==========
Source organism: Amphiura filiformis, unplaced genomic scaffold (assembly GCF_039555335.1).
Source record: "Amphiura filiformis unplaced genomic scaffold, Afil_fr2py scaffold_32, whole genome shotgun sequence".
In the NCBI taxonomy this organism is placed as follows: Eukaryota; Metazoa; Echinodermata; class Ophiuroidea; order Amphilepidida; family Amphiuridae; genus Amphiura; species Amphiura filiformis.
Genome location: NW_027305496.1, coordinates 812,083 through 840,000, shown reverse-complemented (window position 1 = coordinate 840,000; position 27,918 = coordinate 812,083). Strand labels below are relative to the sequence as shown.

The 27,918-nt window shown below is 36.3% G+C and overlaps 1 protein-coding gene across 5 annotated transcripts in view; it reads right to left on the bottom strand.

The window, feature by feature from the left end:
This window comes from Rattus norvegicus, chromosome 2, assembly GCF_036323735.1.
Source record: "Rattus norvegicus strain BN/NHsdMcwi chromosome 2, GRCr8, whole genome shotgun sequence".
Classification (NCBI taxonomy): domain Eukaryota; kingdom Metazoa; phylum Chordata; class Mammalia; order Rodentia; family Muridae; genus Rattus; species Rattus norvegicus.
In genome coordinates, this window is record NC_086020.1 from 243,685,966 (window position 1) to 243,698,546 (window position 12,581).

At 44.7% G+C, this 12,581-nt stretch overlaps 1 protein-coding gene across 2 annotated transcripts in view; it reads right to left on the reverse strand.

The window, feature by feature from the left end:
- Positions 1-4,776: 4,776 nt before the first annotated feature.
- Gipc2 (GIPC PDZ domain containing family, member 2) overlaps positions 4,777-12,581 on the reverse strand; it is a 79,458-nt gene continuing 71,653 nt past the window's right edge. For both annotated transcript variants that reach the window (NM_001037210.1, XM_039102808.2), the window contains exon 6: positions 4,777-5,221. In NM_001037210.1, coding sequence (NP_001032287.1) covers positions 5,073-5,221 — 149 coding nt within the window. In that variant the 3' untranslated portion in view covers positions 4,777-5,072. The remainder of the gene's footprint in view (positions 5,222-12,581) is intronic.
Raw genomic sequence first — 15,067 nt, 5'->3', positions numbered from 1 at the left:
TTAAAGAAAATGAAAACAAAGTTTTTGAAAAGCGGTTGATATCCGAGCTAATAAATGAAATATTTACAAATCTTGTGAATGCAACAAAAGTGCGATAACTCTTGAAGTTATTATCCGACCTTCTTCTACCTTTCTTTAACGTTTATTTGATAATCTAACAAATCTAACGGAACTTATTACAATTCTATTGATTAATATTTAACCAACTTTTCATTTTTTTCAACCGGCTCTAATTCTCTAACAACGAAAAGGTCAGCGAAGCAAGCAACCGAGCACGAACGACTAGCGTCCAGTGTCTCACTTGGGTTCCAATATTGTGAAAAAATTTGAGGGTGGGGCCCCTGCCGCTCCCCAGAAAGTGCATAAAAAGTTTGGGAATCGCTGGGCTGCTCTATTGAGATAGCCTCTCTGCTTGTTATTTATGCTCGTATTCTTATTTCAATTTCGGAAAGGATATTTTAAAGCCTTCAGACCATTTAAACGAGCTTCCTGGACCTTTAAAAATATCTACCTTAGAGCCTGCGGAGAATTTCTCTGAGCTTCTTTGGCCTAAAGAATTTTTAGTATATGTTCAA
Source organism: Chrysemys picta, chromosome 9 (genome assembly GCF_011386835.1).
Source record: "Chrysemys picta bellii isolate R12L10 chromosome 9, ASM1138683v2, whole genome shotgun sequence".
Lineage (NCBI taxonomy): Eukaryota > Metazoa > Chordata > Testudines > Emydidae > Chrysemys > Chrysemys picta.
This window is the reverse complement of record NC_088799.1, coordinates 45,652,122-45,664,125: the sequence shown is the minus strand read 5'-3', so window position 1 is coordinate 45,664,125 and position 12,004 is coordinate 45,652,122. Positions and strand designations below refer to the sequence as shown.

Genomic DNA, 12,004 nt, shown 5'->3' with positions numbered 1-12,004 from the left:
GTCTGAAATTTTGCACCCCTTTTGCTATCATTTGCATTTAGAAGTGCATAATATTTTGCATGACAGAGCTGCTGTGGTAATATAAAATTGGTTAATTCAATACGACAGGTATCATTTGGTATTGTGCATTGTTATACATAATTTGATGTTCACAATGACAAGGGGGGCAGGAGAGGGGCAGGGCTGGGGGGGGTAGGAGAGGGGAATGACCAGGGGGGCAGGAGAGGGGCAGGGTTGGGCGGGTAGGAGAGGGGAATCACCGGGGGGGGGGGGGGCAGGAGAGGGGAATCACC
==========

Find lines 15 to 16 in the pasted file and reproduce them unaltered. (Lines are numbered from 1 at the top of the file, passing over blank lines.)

Raw genomic sequence first — 15,067 nt, 5'->3', positions numbered from 1 at the left:
TTAAAGAAAATGAAAACAAAGTTTTTGAAAAGCGGTTGATATCCGAGCTAATAAATGAAATATTTACAAATCTTGTGAATGCAACAAAAGTGCGATAACTCTTGAAGTTATTATCCGACCTTCTTCTACCTTTCTTTAACGTTTATTTGATAATCTAACAAATCTAACGGAACTTATTACAATTCTATTGATTAATATTTAACCAACTTTTCATTTTTTTCAACCGGCTCTAATTCTCTAACAACGAAAAGGTCAGCGAAGCAAGCAACCGAGCACGAACGACTAGCGTCCAGTGTCTCACTTGGGTTCCAATATTGTGAAAAAATTTGAGGGTGGGGCCCCTGCCGCTCCCCAGAAAGTGCATAAAAAGTTTGGGAATCGCTGGGCTGCTCTATTGAGATAGCCTCTCTGCTTGTTATTTATGCTCGTATTCTTATTTCAATTTCGGAAAGGATATTTTAAAGCCTTCAGACCATTTAAACGAGCTTCCTGGACCTTTAAAAATATCTACCTTAGAGCCTGCGGAGAATTTCTCTGAGCTTCTTTGGCCTAAAGAATTTTTAGTATATGTTCAA